Catherine Eddowes
Catherine Eddowes

A similar presence of information comes from poverty: workhouse records and non-criminal cases heard as part of the criminal justice system. In the latter, individuals might appear in relation to non-payment of rent, or not sending their children to school (because they needed them to work and earn a living instead), or husbands charged with deserting their wives and not supporting them financially, leaving the women liable to losing their homes and having to seek help within the workhouse system.

In each of these areas, we can only obtain a certain amount of information about the women we are researching, but it gives us a partial picture, at least, of their lives at a particular point in time. Outside of this, we have to do what Rubenhold does well: look at the wider social context and relate this to the women we want to know about.

The Five ably tells its readers about the survival strategies employed by women, about the possibility of stultifying boredom when new wives have to move away with their husbands’ work, leaving their families and known communities behind. It tells us about the sheer exhaustion caused by ‘tramping’, and the difficulty in obtaining the money just to pay for an uncomfortable, narrow, bed in a vermin-ridden doss house. It builds a picture of the difficulties in just surviving, of how entrance to a casual workhouse ward could make you lose the chance of work, because the workhouses made you undertake work within its walls during the morning before you could be released – by which time, the casual work you were hoping to find had been given to other people who could queue for work earlier in the morning.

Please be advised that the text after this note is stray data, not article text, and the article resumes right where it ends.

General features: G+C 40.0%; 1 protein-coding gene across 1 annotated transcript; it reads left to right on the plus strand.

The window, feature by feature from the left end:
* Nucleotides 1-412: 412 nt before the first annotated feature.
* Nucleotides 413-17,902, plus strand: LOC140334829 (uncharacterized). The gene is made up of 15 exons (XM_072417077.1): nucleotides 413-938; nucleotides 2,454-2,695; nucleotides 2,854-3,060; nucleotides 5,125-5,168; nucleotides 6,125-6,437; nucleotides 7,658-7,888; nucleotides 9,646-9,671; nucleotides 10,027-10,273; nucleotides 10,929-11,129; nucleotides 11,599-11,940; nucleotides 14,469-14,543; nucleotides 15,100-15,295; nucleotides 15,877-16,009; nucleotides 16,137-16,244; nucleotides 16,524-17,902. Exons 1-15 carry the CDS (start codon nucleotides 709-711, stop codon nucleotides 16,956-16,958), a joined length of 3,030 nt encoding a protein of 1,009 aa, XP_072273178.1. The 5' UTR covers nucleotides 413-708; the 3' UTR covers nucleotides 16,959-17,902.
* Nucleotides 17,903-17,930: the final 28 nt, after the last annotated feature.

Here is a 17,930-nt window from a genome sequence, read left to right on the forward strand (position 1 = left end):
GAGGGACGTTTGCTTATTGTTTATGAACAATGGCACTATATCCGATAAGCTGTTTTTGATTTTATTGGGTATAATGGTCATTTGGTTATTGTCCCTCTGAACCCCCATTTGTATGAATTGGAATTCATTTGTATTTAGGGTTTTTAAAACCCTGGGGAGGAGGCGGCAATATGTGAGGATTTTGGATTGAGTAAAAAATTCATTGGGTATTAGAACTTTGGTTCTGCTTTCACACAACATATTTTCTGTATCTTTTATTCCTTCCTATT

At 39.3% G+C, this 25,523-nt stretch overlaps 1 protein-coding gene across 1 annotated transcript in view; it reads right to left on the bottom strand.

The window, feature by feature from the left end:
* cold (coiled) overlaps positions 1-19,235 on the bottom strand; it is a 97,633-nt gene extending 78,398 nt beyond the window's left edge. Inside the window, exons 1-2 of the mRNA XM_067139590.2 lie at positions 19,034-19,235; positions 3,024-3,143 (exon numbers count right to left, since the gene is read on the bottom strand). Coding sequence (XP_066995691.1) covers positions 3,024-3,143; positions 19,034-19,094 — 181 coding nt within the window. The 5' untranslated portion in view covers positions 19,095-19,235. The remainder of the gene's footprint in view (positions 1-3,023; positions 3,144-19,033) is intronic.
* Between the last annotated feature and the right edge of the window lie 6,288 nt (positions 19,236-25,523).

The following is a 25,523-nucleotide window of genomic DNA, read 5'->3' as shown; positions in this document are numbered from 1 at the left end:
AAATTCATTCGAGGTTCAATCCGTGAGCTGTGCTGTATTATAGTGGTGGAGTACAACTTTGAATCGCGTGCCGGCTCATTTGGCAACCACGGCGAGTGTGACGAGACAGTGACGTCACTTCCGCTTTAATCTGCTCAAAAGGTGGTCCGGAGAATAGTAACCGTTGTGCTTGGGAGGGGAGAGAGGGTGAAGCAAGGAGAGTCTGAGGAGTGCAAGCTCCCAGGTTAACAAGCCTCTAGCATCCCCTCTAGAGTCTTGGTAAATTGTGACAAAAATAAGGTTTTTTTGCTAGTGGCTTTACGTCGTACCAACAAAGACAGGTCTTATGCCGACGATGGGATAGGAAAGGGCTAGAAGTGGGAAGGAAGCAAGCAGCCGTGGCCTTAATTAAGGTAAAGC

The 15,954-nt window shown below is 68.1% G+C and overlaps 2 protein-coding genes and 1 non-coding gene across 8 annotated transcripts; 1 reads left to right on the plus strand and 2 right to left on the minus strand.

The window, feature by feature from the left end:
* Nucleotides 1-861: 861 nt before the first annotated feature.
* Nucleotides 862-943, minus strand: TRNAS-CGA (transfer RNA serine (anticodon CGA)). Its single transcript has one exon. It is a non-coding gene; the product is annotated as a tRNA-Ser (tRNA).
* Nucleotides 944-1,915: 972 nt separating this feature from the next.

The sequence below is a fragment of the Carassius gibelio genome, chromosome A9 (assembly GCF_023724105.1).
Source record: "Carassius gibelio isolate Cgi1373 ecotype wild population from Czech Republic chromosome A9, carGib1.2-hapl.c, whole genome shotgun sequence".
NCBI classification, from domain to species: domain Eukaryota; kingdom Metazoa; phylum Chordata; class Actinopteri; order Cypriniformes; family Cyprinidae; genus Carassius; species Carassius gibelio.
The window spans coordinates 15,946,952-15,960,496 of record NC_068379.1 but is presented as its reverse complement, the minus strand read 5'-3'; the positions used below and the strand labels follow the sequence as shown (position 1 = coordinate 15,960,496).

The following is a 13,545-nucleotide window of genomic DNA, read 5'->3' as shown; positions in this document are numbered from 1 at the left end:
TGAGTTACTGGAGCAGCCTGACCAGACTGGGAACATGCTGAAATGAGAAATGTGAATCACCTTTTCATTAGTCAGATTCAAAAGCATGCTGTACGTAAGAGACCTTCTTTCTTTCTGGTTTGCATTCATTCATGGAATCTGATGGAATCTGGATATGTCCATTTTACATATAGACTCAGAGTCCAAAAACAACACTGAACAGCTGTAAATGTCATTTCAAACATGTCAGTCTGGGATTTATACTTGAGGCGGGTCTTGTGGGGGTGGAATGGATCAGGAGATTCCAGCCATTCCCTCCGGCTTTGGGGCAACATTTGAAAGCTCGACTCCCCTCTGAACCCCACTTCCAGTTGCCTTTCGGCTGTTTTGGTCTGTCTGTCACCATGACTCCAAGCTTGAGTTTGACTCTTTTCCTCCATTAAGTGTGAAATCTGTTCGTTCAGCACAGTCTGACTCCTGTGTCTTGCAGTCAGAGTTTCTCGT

Mary Jane Kelly depicted in the Penny Illustrated Paper, 1888
Mary Jane Kelly depicted in the Penny Illustrated Paper, 1888

Educated assumptions
Therefore, although the records might appear to have only a paucity of information about poorer women’s lives, and the lives of female victims of crime, it is possible to make an educated assumption about elements of their lives through a look at the wider social history of the time.

Obviously, different researchers have difference views about what these women’s lives were actually like, and there is always an element of interpretation about how you define and write-up these lives. But they all help to bring these individuals back to life, and refocus our attention on them. This is particularly important in the case of female murder victims, who even today, tend to be depicted in newspapers in a simplistic way. Think of how the murders of sex workers tend to receive less attention and sympathy – or even empathy – in the press; yet these were women with lives as interesting and as complex as anyone else’s. We shouldn’t glorify their murderers with nicknames; we shouldn’t just write books investigating who they were. We should remember their victims – their lives, not just their deaths – and so Rubenhold’s book is a welcome reminder of how we record and remember the lives of those on both sides of the criminal divide.

Hallie Rubenhold’s book, The Five, is published by Doubleday. Read Nell’s feature about crime in Scotland in our new print edition, available via